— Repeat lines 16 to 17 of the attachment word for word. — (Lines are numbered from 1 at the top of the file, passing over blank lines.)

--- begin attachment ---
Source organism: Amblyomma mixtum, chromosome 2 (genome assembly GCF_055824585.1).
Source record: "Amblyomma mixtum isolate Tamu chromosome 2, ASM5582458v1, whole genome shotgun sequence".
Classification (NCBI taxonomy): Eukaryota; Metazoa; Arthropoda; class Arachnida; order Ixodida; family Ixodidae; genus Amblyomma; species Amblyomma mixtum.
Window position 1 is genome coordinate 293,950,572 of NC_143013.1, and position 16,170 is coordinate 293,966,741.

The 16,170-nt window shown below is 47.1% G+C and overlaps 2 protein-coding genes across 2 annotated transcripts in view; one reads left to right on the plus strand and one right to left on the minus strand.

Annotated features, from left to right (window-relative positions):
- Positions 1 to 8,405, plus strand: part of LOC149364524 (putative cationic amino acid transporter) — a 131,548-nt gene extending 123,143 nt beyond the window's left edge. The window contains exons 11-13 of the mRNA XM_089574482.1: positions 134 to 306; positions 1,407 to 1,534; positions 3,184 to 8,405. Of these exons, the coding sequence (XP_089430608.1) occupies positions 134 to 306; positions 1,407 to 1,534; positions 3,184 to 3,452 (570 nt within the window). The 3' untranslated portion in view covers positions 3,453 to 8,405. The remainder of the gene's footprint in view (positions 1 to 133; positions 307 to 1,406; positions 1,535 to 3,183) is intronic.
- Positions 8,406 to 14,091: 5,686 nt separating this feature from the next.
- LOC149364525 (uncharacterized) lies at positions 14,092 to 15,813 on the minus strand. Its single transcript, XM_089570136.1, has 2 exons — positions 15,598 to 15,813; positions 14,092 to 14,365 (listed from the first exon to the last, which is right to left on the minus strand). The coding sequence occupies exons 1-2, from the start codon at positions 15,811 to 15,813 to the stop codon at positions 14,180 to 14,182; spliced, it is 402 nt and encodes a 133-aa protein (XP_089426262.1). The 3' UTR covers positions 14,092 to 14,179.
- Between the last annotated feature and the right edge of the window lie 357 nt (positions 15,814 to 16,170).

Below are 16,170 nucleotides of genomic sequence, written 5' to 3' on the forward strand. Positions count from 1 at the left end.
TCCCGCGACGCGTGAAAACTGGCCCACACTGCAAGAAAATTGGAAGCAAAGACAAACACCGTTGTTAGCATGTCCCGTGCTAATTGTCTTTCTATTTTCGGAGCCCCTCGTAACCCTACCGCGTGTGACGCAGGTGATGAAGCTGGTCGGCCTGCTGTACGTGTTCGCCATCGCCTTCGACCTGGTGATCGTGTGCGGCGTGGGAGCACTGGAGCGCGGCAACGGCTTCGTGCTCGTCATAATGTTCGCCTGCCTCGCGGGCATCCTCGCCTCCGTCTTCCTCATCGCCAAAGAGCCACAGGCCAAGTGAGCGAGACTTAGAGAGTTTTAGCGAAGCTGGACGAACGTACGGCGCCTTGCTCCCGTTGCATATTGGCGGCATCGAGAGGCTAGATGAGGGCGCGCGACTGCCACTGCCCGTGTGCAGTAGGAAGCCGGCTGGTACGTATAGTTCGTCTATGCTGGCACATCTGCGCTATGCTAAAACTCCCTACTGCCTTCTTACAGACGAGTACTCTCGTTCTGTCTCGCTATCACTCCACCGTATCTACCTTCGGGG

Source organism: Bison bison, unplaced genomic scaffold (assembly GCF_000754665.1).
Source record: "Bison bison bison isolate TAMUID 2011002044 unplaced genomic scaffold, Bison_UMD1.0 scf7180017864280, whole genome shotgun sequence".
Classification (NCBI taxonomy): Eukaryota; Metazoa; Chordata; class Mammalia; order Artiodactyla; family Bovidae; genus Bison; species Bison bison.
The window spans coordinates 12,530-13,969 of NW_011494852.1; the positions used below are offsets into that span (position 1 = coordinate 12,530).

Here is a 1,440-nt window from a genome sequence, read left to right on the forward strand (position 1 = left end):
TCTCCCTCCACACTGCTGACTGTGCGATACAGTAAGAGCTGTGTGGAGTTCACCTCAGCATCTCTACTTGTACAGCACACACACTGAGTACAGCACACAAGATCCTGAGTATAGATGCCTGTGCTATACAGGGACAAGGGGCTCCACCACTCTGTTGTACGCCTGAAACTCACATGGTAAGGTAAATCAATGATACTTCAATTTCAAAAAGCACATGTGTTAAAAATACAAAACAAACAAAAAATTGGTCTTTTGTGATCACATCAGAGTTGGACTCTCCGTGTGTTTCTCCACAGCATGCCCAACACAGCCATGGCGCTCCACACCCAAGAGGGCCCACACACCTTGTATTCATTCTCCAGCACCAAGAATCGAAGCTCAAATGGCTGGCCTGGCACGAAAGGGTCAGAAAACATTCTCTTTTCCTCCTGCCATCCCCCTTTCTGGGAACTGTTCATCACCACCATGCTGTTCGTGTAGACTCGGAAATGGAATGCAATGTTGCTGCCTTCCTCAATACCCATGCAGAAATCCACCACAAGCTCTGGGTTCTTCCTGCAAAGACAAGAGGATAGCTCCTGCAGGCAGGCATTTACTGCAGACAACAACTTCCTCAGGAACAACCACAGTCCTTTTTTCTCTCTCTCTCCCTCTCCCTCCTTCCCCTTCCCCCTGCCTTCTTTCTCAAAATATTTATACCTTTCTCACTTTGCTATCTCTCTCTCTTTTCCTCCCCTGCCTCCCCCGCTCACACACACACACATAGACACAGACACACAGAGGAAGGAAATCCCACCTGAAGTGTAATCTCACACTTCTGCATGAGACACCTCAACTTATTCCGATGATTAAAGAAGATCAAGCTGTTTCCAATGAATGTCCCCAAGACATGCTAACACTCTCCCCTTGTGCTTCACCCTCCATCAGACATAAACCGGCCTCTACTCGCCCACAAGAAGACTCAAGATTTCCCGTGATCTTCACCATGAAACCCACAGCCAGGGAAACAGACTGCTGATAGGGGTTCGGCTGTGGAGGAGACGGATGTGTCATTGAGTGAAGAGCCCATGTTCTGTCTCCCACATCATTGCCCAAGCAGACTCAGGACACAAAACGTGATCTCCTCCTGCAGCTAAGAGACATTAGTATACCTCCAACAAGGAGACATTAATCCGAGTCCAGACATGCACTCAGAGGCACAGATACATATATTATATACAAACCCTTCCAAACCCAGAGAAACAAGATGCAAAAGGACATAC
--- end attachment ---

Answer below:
The window spans coordinates 12,530-13,969 of NW_011494852.1; the positions used below are offsets into that span (position 1 = coordinate 12,530).

Here is a 1,440-nt window from a genome sequence, read left to right on the forward strand (position 1 = left end):